But before defining further sharing/segmentation scenarios for corporate processes and policies, and concurring with the HRTech expert, Naomi Bloom, it is important to note that when we talk about multitenancy in an HR solution we are talking about two possible applications: one from the provider’s standpoint and another, the customer’s.

In the first application, the multitenancy solution allows a provider to serve multiple customers from a single instance, while keeping them totally secure and autonomous. This saves time and money for providers, bringing down the service cost in turn, as we shall see in our next article. But above all, more efficiency is gained: policies that must be shared by all companies, such as tax laws or ethical codes are automatically inherited by all those who apply these. The same goes for any updates the product provider makes, all clients receive them when they are ready, benefiting from the improvements driven by other customers: a true network of shared knowledge and best practices.

Other than benefiting from certain common features, with multitenancy companies operate completely independently of each other in their own environment with autonomous and secure data. And this, Naomi Bloom points out, “while having the fullest possible configuration by individual client (e.g., user experience look and feel, client-specific coding structures, and client-specific processes).” 2

In the second application for a multitenancy solution, it is the customer who benefits from multitenancy in their system for their organization. It can share data, policies and processes at the corporate level, which all its subsidiaries will inherit. However, these subsidiaries can in turn configure their specifics. From the customer’s point of view, the more complex it is, the more it will need a multitenant technology. This is especially apparent for companies operating in different countries or with different subsidiaries within the same geography. These companies can achieve a true corporate HR culture with this technology: key competencies throughout the organization, unique IDs, “holiday pooling”, alerts, etc.., and also manage all their global processes in unique workflows. This won’t hinder the different subsidiaries when configuring the solution according to regional specifics: language, currency, job classifications, remuneration policy, performance evaluation, and much more.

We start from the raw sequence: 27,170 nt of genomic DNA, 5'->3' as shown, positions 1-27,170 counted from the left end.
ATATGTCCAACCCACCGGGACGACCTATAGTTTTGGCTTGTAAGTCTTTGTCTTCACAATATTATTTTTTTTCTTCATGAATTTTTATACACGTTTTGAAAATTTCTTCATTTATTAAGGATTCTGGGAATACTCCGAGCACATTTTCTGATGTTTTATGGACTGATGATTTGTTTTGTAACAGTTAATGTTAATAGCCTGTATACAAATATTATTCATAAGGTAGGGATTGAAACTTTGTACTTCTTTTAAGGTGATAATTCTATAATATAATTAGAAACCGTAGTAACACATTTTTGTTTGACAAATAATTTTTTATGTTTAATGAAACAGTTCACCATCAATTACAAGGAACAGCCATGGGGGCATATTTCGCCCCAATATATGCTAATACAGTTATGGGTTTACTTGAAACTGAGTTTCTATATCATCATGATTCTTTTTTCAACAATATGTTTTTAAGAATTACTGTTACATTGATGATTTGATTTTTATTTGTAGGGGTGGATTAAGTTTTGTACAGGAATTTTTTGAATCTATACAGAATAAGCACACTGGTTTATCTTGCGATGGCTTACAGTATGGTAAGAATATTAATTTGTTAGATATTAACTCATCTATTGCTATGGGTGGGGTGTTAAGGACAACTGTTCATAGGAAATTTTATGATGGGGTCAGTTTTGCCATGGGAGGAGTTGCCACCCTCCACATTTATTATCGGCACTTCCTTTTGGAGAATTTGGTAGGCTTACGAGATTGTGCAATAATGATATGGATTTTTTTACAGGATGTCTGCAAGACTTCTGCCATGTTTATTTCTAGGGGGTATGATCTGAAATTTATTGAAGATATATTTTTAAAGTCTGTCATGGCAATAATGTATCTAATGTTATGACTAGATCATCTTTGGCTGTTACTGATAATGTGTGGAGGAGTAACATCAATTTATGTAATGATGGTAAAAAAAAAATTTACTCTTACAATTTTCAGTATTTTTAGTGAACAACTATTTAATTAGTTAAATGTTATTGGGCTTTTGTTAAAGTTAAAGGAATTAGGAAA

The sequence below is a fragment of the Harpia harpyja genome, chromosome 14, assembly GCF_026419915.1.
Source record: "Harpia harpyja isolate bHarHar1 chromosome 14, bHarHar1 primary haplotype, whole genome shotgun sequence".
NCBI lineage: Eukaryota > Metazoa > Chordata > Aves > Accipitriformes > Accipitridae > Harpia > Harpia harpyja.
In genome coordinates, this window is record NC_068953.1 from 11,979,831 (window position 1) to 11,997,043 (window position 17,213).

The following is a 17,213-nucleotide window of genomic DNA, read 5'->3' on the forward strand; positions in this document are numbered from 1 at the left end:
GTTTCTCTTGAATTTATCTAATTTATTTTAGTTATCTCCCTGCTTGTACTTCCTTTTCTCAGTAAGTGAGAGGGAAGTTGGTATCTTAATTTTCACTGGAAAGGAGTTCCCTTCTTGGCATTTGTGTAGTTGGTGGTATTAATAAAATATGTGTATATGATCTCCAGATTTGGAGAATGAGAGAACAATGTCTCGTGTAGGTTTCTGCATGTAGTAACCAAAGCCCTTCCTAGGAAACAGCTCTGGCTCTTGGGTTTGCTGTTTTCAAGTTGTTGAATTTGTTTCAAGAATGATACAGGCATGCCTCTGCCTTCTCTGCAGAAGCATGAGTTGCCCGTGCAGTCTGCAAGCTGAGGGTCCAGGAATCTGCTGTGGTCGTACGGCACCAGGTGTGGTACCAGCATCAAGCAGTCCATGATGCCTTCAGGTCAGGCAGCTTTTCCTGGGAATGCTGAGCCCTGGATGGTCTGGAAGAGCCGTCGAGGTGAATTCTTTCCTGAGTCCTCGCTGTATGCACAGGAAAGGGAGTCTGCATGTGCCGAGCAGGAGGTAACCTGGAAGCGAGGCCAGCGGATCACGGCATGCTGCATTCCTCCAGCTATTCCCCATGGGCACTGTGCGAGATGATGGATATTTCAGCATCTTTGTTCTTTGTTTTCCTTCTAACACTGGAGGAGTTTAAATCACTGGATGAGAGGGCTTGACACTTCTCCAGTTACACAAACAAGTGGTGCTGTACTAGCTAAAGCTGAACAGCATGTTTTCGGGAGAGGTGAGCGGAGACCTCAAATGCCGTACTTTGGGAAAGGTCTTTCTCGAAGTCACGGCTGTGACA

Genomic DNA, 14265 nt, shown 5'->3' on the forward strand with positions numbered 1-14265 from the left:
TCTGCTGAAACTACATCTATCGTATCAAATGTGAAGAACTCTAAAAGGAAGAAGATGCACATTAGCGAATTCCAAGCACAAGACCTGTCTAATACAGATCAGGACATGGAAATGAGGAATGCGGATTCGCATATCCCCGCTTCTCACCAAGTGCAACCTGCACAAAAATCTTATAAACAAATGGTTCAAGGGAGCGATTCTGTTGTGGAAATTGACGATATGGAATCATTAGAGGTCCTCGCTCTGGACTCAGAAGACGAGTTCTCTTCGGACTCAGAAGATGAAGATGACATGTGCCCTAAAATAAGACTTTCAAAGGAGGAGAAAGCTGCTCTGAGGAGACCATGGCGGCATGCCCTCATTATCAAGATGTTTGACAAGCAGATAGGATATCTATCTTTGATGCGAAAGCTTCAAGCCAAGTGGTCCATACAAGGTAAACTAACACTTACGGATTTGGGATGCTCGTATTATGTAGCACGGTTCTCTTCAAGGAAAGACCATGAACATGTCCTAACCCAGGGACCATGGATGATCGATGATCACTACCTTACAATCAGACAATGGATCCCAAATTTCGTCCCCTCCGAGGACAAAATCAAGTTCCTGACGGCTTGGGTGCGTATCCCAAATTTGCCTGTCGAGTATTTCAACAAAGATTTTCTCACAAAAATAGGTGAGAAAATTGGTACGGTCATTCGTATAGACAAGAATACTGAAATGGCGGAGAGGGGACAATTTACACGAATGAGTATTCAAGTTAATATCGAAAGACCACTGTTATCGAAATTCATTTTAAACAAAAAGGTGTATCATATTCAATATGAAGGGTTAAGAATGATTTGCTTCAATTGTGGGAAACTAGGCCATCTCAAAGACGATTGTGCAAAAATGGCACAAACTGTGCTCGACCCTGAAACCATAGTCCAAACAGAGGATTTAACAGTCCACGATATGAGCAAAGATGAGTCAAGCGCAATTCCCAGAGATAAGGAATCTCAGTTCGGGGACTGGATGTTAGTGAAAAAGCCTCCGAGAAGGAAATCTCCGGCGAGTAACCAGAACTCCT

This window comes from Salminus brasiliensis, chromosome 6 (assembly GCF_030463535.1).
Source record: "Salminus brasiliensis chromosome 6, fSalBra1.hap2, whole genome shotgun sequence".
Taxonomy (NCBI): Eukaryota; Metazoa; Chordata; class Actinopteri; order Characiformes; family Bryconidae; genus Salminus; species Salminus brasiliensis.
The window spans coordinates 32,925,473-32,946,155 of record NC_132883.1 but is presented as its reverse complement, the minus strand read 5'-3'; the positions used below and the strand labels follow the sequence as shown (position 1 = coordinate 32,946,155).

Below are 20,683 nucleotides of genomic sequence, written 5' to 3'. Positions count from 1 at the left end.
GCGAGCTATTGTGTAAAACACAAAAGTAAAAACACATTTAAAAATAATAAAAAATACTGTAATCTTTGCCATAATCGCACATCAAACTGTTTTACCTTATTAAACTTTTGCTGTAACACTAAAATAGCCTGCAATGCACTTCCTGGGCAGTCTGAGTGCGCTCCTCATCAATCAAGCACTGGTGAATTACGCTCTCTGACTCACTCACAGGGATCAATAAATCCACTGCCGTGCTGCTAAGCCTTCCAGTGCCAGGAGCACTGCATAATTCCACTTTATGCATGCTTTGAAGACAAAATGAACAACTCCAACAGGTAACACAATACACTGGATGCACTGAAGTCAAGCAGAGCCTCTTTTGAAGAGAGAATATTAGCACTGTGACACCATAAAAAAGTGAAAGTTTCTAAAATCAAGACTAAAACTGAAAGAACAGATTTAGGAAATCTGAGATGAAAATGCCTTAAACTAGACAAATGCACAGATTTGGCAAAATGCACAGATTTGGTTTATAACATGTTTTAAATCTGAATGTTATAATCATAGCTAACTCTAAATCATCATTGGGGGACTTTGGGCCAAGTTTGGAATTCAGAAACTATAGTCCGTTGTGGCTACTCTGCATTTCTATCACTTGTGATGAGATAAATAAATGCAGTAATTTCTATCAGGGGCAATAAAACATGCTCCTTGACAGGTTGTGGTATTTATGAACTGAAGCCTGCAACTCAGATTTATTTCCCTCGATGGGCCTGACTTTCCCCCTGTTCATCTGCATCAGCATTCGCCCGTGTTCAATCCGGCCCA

These advantages aren’t just a few, but what’s further to the point, using a multitenancy system too saves time and money. We’ll see more on this in the article to come.


–          1 Through Tony Kontzer , in Cloud Simplifies HR and Finance,  BaselineMag

–          2. At If We Have SaaS, Do We Need BPO? An Introduction to SaaS Architecture, Business Model and Deployment Option – and to its Relationship to HRM BPO, from Naomi Bloom, IIHRIM Journal, 2009

–          Software is Key to HRO Profits,  from Naomi Bloom, Tech in Bloom 2009

–          Re-emphasizing the One-to-many Model when Pondering Technology, from  Naomi Bloom, HR Technology at work, 2009

–          HR in the cloud: It’s inevitable, de Deloitte

–          HR on cloud has a promising future: Experts, from Joseph Rasquinha and Mohammed Zaheer Hussain, Deccan Herald